This is a rush transcript from "Your World," January 17, 2011. This copy may not be in its final form and may be updated.
NEIL CAVUTO, HOST OF “YOUR WORLD”: Well, keep talking the repeal up, you might as well watch the government shut down, some in Washington saying it. But the do-or-die pitch does have a familiar ring to it, doesn’t it? We have also heard it for stimulus, TARP, the debt ceiling.
(BEGIN VIDEO CLIP, JANUARY 2009)
PRESIDENT OBAMA: Our nation will sink deeper into a crisis that at some point we may not be able to reverse.
SEN. CHARLES SCHUMER D-N.Y.: Create a recession worse than the one we have now or even a depression.
REP. NANCY PELOSI D-CALIF., HOUSE MINORITY LEADER: Hardship for that family. It’s a hardship for businesses. It’s a hardship for our economy.
OBAMA: Endanger the entire economy.
REP. STENY HOYER D-MD., HOUSE MINORITY WHIP: Our country will plunge further and further into debt.
(END VIDEO CLIP)
CAVUTO: And we will all blow up in a nuclear cloud.
They didn’t say that, but you get the -- the gist of it.
Well, you know, Alan Simpson has heard it all as well. Scare them, but, in the end, do not do squat for them. The former Republican Wyoming senator, debt commission co-chair, joins me right now.
Senator, what do you make of this latest sort of scare dare?
ALAN SIMPSON, CO-CHAIRMAN, NATIONAL COMMISSION ON FISCAL RESPONSIBILITY AND REFORM: Well, I tell you, Neil, I haven’t heard of the nuclear cloud. That was...
SIMPSON: But let me tell you...
CAVUTO: That was my little alliteration there.
SIMPSON: I know -- I know it was.
But I will tell you, that cat who was just on there before, let me tell you, he set the scenario brilliantly as to what may or may not happen. But, for me, it’s going to be the debt limit. And it’s going to be a fascinating time.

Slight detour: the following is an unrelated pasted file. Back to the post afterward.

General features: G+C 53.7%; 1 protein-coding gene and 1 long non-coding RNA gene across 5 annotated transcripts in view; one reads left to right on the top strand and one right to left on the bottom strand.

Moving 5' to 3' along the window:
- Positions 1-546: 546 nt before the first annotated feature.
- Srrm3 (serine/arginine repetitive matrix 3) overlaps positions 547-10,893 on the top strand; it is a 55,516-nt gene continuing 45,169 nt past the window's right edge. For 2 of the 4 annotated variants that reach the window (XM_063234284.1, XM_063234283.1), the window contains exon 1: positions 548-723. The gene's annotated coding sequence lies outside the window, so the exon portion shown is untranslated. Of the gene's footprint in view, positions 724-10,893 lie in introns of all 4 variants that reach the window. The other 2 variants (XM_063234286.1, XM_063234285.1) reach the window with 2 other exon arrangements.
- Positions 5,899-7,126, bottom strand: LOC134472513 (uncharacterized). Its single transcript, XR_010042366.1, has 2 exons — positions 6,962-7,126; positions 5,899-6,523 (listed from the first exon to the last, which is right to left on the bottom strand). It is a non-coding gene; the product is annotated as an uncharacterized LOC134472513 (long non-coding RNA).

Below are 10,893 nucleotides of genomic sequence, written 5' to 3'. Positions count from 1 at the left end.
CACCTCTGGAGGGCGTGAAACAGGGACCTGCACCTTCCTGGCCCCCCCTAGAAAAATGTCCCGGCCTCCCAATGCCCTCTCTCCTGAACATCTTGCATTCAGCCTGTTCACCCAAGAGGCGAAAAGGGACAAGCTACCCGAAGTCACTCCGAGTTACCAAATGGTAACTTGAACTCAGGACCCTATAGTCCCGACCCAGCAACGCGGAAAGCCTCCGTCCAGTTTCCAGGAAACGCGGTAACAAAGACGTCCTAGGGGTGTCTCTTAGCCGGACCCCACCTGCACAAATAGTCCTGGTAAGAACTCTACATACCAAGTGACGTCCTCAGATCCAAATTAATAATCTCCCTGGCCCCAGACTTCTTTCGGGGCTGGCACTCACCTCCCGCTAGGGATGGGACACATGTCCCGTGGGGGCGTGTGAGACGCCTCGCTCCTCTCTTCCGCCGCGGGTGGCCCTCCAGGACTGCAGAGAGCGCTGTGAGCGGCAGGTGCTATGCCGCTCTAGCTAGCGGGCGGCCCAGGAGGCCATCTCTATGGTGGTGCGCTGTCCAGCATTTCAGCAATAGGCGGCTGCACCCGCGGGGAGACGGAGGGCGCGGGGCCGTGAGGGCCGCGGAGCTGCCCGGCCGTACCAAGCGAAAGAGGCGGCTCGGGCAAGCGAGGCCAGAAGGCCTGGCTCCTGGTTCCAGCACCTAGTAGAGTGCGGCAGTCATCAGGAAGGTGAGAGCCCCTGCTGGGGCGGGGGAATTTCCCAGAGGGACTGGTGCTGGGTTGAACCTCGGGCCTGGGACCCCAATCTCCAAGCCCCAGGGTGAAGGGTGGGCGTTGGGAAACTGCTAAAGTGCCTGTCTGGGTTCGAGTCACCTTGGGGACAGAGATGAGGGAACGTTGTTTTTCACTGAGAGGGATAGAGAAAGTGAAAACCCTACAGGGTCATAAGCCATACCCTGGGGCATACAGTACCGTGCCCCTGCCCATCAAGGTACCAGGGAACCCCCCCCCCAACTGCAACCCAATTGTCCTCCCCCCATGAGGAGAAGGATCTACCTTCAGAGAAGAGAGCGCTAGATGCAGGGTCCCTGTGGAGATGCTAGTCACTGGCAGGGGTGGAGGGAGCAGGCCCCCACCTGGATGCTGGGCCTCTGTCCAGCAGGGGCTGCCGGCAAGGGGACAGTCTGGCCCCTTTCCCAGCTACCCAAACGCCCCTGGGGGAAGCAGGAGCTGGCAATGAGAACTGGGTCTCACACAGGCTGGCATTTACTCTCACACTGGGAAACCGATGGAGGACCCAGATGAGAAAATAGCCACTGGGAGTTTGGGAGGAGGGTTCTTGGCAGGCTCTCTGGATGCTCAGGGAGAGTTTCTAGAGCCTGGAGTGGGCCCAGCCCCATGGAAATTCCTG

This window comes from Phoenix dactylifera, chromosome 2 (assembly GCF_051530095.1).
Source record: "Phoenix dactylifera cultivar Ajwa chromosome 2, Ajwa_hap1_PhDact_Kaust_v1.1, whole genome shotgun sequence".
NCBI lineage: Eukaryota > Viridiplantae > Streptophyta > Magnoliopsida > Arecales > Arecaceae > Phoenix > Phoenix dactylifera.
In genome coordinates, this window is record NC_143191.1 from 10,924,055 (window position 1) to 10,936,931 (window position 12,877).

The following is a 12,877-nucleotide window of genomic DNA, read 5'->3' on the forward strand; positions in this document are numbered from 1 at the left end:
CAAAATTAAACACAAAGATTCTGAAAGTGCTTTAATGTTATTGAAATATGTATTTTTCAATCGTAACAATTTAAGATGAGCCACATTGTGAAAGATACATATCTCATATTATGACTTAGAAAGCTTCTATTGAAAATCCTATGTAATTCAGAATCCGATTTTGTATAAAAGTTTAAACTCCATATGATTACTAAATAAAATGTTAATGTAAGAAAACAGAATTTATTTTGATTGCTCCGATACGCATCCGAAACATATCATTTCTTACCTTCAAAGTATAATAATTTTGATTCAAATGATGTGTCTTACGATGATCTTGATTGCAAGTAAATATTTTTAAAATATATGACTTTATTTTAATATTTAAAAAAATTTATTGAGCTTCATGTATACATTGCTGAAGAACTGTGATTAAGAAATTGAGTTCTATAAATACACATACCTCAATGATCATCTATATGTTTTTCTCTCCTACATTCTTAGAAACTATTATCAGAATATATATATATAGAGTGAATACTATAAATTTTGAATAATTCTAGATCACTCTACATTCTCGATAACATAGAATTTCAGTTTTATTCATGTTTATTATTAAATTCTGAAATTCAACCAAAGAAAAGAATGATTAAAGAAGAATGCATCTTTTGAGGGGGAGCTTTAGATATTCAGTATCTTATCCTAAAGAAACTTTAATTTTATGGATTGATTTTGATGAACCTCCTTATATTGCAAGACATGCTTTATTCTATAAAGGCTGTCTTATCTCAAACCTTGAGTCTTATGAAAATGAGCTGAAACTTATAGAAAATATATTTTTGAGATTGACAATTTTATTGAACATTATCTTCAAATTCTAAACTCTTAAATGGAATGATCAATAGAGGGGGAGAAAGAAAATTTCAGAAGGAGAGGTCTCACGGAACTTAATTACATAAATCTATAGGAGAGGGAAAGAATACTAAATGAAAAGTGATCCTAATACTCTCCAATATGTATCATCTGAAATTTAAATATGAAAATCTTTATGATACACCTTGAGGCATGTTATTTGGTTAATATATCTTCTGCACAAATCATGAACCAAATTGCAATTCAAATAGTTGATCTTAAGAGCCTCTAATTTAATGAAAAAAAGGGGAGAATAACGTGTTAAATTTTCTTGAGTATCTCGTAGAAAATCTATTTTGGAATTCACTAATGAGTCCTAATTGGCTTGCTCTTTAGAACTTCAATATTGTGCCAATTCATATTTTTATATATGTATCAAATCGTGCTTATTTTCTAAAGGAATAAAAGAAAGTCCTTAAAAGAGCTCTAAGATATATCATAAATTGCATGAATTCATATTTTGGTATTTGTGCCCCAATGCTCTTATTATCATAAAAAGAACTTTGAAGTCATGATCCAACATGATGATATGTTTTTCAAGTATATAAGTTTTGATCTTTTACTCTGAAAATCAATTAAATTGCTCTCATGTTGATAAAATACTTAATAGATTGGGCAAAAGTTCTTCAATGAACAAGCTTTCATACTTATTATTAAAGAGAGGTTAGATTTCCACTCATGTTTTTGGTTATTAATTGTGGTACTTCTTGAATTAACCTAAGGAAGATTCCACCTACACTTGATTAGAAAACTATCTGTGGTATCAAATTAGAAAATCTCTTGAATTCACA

They’re going to drag that cat out and it will -- it will -- they will say now we have to raise the debt limit to $14.1 trillion, $14.2 trillion, or $14.3 trillion, depending if it’s already passing 1,400 -- $14 trillion -- $14 trillion -- within days. And these new guys will say I’m not voting for that. And they will say, well, you know, if you don’t do this, we will lose the full faith and credit of the United States. We might even have to close the government. And they’re going to say, that’s why I came here. Then they’re going to say, what do we -- what do we have to do to get your vote?
And they are going to say, cut spending. And then, then comes the moment of truth, because if they say we can cut spending without touching Medicare, Medicaid, Social Security, or defense, just stick your finger down your throat and leave the room.
CAVUTO: So, you do not think even if they do follow up on their threat not to raise the debt limit, they’re not going to make good on -- on the reason why they’re not?
SIMPSON: They will be faced with the same thing the commission was faced with. And all 18 of us, whether we voted for the package or not, agreed that deficit denial is dead, dead as the dodo bird. And if you want to still listen to the economists say deficits mean nothing, grow our way out of it, we didn’t have a single person that told us, if we had double-digit growth for 30 years, we couldn’t grow out of this hole.
CAVUTO: Alan, could I ask you just a simple question of how Washington proceeds from here? Let’s say they don’t raise the debt ceiling. They take their time addressing these spending cuts you talk about. Give them the benefit of the doubt they get around to talking about them. How long is it before we are in deep trouble?